I have the pleasure of working with workshop facilitators who live in different cities throughout the United States. Care Butler, who has facilitated countless workshops for AIMS, resides in Arkansas. She works hard to design teacher days that will empower educators to be more effective in their classrooms and ultimately have positive effects on student engagement. During an AIMS workshop we share unique tasks/investigations that can be immediately implemented into the classroom. Care is careful to help clarify and enrich teachers’ math and science content knowledge, help teachers align the tasks/investigations explored to national or state standards, and help workshop participants build questioning and inquiry techniques.
On August 9th and 10th, 2016, the AIMS Center team facilitated a day of math and a day of science professional learning for three grade spans at the SER-Niños Charter School in Houston, Texas. Care Butler was one of the facilitators of these workshops. She discussed her experience with me about her two days with the middle school educators. Here are a couple of reflections that stood out.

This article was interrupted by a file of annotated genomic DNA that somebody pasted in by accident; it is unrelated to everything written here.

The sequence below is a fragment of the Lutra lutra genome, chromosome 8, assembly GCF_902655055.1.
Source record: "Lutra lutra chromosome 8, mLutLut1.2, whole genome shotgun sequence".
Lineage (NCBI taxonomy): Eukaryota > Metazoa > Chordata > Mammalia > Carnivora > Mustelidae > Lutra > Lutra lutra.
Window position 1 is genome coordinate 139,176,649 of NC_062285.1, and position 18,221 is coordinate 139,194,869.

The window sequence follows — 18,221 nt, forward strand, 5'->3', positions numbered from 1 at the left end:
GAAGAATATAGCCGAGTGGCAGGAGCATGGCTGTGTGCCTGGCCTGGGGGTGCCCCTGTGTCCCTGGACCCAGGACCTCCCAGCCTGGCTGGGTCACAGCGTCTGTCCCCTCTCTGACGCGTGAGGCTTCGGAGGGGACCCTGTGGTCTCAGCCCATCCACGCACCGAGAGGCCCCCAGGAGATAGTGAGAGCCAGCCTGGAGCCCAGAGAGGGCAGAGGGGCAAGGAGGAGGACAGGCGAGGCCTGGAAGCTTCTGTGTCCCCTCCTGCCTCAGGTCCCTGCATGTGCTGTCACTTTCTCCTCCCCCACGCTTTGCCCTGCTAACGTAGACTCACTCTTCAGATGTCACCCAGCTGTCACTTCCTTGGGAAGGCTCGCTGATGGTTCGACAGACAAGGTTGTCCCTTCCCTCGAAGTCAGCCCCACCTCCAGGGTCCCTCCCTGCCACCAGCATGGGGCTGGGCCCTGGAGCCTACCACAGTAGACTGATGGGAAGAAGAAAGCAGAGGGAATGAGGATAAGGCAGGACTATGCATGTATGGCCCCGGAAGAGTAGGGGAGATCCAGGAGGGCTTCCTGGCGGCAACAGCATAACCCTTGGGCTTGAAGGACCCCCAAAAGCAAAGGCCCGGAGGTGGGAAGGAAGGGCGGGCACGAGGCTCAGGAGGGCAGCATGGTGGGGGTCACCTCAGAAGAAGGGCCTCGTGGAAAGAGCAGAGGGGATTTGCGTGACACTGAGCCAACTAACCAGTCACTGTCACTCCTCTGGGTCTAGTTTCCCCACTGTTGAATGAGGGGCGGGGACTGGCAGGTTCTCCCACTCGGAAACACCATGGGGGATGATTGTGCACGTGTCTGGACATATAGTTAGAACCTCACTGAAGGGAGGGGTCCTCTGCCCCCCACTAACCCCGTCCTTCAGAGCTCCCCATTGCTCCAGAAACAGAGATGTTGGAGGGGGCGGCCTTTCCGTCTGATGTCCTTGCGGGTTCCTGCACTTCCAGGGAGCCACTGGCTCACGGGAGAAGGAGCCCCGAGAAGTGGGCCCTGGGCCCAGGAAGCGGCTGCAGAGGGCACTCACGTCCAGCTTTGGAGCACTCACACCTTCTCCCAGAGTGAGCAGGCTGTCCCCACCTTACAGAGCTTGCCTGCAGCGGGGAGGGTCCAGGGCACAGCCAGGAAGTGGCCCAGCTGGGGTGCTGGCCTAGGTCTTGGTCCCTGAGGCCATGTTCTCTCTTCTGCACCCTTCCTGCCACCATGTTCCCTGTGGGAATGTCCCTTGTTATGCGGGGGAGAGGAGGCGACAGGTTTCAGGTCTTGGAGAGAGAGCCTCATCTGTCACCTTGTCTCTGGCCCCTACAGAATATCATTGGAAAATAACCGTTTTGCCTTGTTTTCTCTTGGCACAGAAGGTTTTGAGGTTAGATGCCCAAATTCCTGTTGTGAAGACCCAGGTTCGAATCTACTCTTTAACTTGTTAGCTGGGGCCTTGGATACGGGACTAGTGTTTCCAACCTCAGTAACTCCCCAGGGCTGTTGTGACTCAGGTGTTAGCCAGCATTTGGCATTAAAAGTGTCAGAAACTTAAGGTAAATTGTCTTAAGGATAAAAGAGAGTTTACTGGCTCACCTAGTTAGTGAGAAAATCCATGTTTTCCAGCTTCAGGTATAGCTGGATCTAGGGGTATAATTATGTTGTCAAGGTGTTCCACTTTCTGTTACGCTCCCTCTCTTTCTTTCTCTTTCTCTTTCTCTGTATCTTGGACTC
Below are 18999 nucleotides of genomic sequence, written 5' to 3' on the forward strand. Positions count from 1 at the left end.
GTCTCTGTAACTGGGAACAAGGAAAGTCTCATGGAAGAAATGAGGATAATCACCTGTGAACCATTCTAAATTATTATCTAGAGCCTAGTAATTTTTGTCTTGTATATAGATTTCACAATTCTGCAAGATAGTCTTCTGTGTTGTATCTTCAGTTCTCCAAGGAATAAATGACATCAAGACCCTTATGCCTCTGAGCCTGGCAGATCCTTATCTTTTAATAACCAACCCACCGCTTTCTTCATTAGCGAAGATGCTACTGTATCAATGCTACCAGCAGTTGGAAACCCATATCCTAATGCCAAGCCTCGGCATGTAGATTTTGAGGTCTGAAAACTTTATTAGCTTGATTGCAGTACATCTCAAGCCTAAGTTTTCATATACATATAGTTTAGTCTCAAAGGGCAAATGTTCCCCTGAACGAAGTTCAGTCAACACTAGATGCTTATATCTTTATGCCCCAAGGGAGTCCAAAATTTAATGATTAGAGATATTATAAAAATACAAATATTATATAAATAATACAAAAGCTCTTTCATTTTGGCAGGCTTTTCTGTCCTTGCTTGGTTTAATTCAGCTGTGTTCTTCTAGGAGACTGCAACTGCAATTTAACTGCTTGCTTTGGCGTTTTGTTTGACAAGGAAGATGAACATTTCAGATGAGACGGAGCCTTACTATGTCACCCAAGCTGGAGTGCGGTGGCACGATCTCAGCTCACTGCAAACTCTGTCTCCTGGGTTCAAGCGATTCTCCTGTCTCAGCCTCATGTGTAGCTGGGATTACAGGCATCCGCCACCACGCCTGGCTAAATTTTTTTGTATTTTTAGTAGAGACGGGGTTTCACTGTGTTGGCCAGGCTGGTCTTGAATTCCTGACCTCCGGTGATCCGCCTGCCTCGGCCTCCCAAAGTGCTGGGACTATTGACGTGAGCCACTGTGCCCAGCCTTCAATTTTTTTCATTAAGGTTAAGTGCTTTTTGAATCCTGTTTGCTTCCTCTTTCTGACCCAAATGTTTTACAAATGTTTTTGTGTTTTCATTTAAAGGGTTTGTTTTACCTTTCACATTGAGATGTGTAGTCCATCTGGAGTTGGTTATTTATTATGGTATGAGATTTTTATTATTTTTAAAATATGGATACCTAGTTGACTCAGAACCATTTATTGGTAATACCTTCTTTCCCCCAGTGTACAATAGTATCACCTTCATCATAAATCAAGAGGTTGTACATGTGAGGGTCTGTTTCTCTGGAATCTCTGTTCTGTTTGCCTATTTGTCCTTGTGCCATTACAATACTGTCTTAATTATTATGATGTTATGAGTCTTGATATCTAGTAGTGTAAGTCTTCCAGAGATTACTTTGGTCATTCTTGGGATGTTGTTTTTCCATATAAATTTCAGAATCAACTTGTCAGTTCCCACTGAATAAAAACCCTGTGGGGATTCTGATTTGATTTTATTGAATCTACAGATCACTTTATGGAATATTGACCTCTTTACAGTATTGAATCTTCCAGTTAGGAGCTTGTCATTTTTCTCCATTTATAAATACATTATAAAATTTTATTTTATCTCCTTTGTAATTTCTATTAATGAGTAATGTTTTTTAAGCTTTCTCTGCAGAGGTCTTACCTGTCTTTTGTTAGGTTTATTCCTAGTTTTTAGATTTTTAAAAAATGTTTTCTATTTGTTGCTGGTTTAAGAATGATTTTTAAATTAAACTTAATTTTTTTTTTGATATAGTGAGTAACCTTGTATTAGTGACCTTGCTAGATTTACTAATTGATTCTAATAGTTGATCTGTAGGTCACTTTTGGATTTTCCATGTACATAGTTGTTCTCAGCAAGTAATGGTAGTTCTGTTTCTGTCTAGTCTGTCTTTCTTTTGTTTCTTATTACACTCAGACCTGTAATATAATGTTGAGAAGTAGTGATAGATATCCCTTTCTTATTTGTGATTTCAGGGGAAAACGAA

During the Algebraic Thinking Day, a math teacher who had a former career in Cuba as an Engineer was enthusiastically exploring the algebra patterns emerging from real world investigations and shared his feelings about the day with Care. “I feel like a student again. I’m using math to problem solve and stretch my brain. In my old job I only used proportions all day long, and after a while I felt math was just being memorized.”
A coach (participant) attending the Earth and Space Science Day was unfamiliar with topography concepts and took great interest in an activity that had him mapping the features of his hand while making a fist. He did not want his colleagues to “demonstrate” for him the sample of erosion patterns by spraying his “fist map” with water. He insisted on predicting the flow of water, carefully analyzing the topography and making inferences about how water would affect the region shaped like his fist. Eventually he allowed his peers to spray water over his “fist topography” and the response to his predictions resulted in meaningful class discussion. Care was touched that he later remarked that he wanted visit the Grand Canyon now, as he would understand the erosion process better.
Spending time on your own professional learning means you should be able to explore, ponder, and investigate. Our AIMS workshop facilitators are diligent in their efforts to provide these really meaningful experiences for our participants. I am really proud to work with colleagues like Care Butler who make these days come alive for teachers! I look forward to introducing you to more of our AIMS workshop facilitators through this blog.